Gold prices have been on the rise since April, although prices have been dropping after the US Federal Reserve signalled that it may raise interest rates sooner than expected.
On June 17 (US time), gold futures fell 4.5%, the largest drop in over 10 months.
Despite the current downward trend, the analysts at Fitch Solutions believe that there is more room for upside in the next six months.
This is due to the rising inflation pressuring US treasury real yields, a weak US dollar, as well as new waves of Covid-19 cases around the world.
“In our previous gold forecast we highlighted that rising global inflation would help to support gold prices temporarily, but we now argue that inflation pressures could take longer than previously thought to recede, supporting gold for longer than we initially expected,” notes the team in a June 8 report.
In an email interview with the analysts at Fitch Solutions, the team says that it keeps its medium- to long-term outlook as stated in its June 8 report for now.
On this, the team at Fitch Solutions has kept its 2021 gold price forecast of US$1,780 ($2365.10) per ounce.
Year-to-date (y-t-d), gold prices have averaged around US$1,804 per ounce and are hovering around the US$1,900 mark as at June 8.
“On one hand, we believe prices are likely to face significant resistance at the all-time high of US$2,075 per ounce. On the other hand, there is strong support at the US$1,730 per ounce mark and we believe prices should remain firmly above this level for most of 2H2021,” writes the team.
Looking ahead, inflation looks set to remaining a key driver for gold prices.
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According to Fitch Solutions’ global macro team, the “strong base effects and persistent supply constraints” will maintain inflation above target across many economies in the next few months.
As such, gold prices will remain supported in the near term as the asset is traditionally seen as a hedge against inflation.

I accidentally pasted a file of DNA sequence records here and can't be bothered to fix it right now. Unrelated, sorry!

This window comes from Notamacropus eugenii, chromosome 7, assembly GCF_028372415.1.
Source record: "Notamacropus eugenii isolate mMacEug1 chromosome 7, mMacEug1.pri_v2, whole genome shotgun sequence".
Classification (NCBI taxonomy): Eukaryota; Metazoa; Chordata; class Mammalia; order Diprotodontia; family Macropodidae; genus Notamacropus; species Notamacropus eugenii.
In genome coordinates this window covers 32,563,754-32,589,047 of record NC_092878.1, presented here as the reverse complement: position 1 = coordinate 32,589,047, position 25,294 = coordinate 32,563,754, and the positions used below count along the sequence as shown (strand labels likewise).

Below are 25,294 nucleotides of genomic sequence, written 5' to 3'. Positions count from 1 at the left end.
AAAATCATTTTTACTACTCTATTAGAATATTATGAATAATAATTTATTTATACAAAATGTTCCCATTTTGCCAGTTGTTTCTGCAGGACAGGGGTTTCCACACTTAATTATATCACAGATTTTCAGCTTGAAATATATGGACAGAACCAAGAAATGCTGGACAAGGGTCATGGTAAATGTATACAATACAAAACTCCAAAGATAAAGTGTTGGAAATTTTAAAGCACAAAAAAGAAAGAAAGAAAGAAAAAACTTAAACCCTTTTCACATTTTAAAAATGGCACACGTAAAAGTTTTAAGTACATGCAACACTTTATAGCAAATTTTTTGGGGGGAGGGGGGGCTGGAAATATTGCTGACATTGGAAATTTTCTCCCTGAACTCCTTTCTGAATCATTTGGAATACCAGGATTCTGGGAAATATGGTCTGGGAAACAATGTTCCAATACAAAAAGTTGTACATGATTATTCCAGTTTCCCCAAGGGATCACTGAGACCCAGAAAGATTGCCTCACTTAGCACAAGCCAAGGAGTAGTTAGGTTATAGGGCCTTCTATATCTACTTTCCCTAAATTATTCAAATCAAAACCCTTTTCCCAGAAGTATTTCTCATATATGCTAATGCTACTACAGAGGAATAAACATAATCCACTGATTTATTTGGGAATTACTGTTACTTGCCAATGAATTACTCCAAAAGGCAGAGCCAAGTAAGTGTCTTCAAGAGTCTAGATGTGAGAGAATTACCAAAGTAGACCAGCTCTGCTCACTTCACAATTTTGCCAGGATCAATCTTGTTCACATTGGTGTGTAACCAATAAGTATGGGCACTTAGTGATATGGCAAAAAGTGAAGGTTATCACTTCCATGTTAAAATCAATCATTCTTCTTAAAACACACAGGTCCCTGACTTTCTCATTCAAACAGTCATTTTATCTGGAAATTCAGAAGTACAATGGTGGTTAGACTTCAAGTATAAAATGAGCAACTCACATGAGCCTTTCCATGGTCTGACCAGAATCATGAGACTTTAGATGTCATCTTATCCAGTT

Economic data from the US will also “stoke volatility” in gold.
“As an example, a smaller than expected rise in US non-farm payrolls for May provided significant tailwind to gold, with investors expecting the Fed to maintain its dovish tone over the near-term as they continue to focus on the strength of the labour market,” says the team.
In the longer-term, the analysts at Fitch Solutions have kept their gold price forecast of US$1,700 per ounce for the FY2022, as prices will start to weaken in the later part of 2021 and into 2022.
“Bond yields trending higher amidst a continued economic recovery from Covid-19 will reduce the appeal for gold heading into 2022. While gold prices might start 2022 at a higher base than we initially thought due to lingering inflation pressures in 2H2021, central banks could start tightening earlier than planned in this environment, weakening the appeal for gold,” notes the team.
“The main headwind denting gold's appeal in 2022 and beyond will be the easing of inflationary pressures as well as the normalisation of monetary policy (including the slowing momentum of central banks' balance-sheet buying),” it adds.
Beyond 2022, the US Fed will likely embark on a normalisation of monetary policy, which may lower gold prices further.
“Our Macro team forecasts that the Fed will start hiking in 2023 (we discuss risks of a ‘taper tantrum’ below). In addition, macro uncertainty is easing as the pace of vaccination continues to improve, while the 2021-2022 economic outlook is strong,” says the team.
That said, factors including the weakening US dollar will provide some support in terms of gold prices, which means that prices will not return to pre-Covid-19 levels anytime soon.
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Geopolitical uncertainty could also flare up on the back of a number of important elections around the world in the coming quarters, adding more support to gold prices.
Conversely, the rise of cryptocurrencies as a mainstream financial asset could pose downside risks to gold over the long term.
“The rise in interest from large US financial institutions and large corporates such as Tesla is a sign that Bitcoin is gaining legitimacy as a financial asset. Cryptocurrencies, and Bitcoin being the most famous of them, are often seen as an asset similar to gold - being a form of currency and a store of value against FIAT currencies that is easily transferable - which raises the risk that the continued adoption of Bitcoin comes at the expense of gold,” write the analysts.